• I hope that my life can be characterized as "well done, good and faithful servant" at the end of my term on this planet. –Matthew 25:23
  • I hope for peace of mind.
  • I hope to be more understanding and accepting.
  • I hope to be understood and accepted.
  • I hope for happiness for myself, my family, and for others.
  • I hope to be a kid every once in awhile.
  • I hope for family safety as we have known a number of families who have not been so fortunate lately.
  • I hope I see my father again and he tells me he was proud to have me as a son. We didn't have time for that conversation before he died.
  • I hope at least one person can say I was a good person and they miss me.
  • I hope my children learned some life lessons from me so they can make their little part of the world a better place.
  • I hope humanity someday learns to stop destroying each other because of race, religion, and / or desire for power.
  • I hope that my work doesn't bore me.
  • I guess if there's one thing I hope for, one all-encompassing thing, it's that I hope I've done the right thing and that it's enough.
  • I hope that we would learn to value biblical success and not our current materialistic success.
  • I hope for physical and emotional health and wellness for my family and myself.
  • I hope to make amends with some people from my past.
  • At the end of the day I hope I am a great husband and a great dad. I also hope to make the world a better place.
  • I hope to grow in my relationship with Jesus Christ. Everything else will take care of itself when that happens.
  • I guess what I really hope for then is a mixture of clear purpose and contentment with whatever that purpose is. Maybe not even contentment, but excitement and joy.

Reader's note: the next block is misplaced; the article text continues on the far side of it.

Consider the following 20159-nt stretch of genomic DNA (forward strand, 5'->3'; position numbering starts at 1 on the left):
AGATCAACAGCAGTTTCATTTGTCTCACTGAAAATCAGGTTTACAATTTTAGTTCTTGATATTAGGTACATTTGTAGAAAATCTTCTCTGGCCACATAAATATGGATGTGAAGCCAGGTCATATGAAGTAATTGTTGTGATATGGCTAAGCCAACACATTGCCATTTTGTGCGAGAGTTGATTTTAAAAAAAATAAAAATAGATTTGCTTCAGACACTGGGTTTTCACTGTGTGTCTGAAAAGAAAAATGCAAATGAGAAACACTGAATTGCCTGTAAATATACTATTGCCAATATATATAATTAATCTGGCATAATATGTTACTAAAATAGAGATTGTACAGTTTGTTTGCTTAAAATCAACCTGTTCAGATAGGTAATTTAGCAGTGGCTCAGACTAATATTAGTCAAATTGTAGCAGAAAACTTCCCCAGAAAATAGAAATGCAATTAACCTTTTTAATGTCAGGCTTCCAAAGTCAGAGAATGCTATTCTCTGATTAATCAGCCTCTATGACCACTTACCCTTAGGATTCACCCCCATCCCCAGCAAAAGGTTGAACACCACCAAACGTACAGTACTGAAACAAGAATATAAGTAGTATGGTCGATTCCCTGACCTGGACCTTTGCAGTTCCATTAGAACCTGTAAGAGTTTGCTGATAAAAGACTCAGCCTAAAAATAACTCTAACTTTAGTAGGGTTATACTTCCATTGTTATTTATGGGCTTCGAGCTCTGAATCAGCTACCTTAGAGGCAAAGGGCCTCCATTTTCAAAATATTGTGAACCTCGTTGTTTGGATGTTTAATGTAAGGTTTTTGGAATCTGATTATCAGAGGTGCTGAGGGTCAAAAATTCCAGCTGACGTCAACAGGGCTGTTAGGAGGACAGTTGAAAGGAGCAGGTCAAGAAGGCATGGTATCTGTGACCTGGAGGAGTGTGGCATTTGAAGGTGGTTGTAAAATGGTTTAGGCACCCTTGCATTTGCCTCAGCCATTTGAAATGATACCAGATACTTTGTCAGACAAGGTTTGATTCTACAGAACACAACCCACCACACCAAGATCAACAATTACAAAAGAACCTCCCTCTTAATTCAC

Things God Hopes For His Children

  • That we love God
  • That we love others
  • That we don’t live in fear
  • That we experience joy
  • That we experience peace

Pretty much everybody I ask hopes the same thing for themselves as God hopes all of us. God is willing and able to give us what we most want and need.

So we open the gift. Next we need to…

2. Utilize the Gift

What if Benjamin opened the train, but didn’t play with it?
What if the executive opened the box of candy and threw it away?

One night at dinner a man, who had spent many summers in Maine, fascinated his companions by telling of his experiences in a little town named Flagstaff. The town was to be flooded, as part of a large lake for which a dam was being built. In the months before it was to be flooded, all improvements and repairs in the whole town were stopped. What was the use of painting a house if it were to be covered with water in six months? Why repair anything when the whole village was to be wiped out? So, week by week, the whole town became more and more bedraggled, more gone to seed, more woebegone. Then he added by way of explanation: "Where there is no hope in the future, there is no power in the present."

And so it is with us. Where there is no hope in the future, there is no power in the present.